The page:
Oculus Rift S beefs up tracking and resolution for sleeker VR

Eric Abent - Mar 20, 2019, 10:53 am CDT
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Oculus Rift S beefs up tracking and resolution for sleeker VR

Apparently, launching one VR headset this spring isn’t enough for the folks at Oculus. In addition to the standalone Oculus Quest, the company announced today that it’ll also be launching the Oculus Rift S. The Rift S brings back the tether, meaning you’ll need a relatively beefy gaming PC to use it, but in return Oculus promises “access to the most immersive content that VR has to offer.”

Details on the Rift S are still fairly slim. For this initial announcement, Oculus seems to only be describing the Rift S is broad strokes, which means that we’ll be waiting a little while for precise specifications. Still, the company is sharing enough information today to pique our interest, so let’s dive into what we know.

Oculus starts off its announcement by confirming that the Rift S will use the Oculus platform – hardly a surprise, but it does mean that it’ll have an extensive library of games and apps on launch day. The company also says that the headset utilizes “improved optics and display technology” – presumably over both competitors and predecessor Oculus headsets – to offer higher pixel density. “Games on Rift have never looked better,” the company boasts, again without getting too specific about what to expect.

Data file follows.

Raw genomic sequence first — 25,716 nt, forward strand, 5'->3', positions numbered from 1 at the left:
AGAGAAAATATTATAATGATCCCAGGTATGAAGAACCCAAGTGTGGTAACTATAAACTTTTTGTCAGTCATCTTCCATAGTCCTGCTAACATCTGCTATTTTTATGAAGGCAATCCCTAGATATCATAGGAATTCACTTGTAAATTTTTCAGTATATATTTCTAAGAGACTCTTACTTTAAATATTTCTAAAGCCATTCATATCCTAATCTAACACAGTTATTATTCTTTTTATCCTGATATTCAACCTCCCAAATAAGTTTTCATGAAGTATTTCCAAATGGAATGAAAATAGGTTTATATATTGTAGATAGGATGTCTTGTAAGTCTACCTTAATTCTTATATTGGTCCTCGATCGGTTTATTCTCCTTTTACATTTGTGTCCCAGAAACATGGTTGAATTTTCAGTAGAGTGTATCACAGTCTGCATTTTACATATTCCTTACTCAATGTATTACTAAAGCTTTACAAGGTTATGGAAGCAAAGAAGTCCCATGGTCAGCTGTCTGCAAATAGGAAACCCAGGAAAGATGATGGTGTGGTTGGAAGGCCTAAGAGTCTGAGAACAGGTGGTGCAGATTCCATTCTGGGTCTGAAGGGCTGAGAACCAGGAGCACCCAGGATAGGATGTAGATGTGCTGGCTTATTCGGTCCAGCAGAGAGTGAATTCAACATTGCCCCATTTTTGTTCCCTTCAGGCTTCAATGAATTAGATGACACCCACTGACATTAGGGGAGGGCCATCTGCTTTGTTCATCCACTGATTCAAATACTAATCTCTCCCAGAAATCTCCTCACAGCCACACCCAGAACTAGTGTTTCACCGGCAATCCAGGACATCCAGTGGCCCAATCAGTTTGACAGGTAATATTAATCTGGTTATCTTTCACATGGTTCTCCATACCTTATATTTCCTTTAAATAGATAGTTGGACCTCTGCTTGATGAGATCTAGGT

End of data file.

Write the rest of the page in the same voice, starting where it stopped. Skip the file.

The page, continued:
Oculus also says that it has teamed up with Lenovo to co-design the headset, which results in a more comfortable headstrap, better light blocking, and better weight distribution. Perhaps the biggest announcement of the day, however, is that the Rift S will also use the inside-out tracking technology created for the Quest. That, importantly, means no external sensors to track movement. Inside-out tracking has also been built into the revamped Oculus Touch controllers, which should mean more precise hand tracking.

Finally, the Rift S will feature a “stereo-correct passthrough feature” called Passthrough+. “It utilizes core Oculus runtime advancements, including ASW, to produce a comfortable experience with minimal depth disparity or performance impact,” Oculus wrote. “It’s especially helpful any time you need to step or see outside of your play space.”

That’s all we’re getting for now, though Oculus did confirm that the Rift S will cost $399 – the same price as the Oculus Quest – when it arrives this spring. Oculus says that it’ll be sharing more details on the Rift S in the coming weeks, so we’ll definitely be keeping an eye out for those. While we wait, head down to the comments section and give us your early thoughts about the Oculus Rift S.


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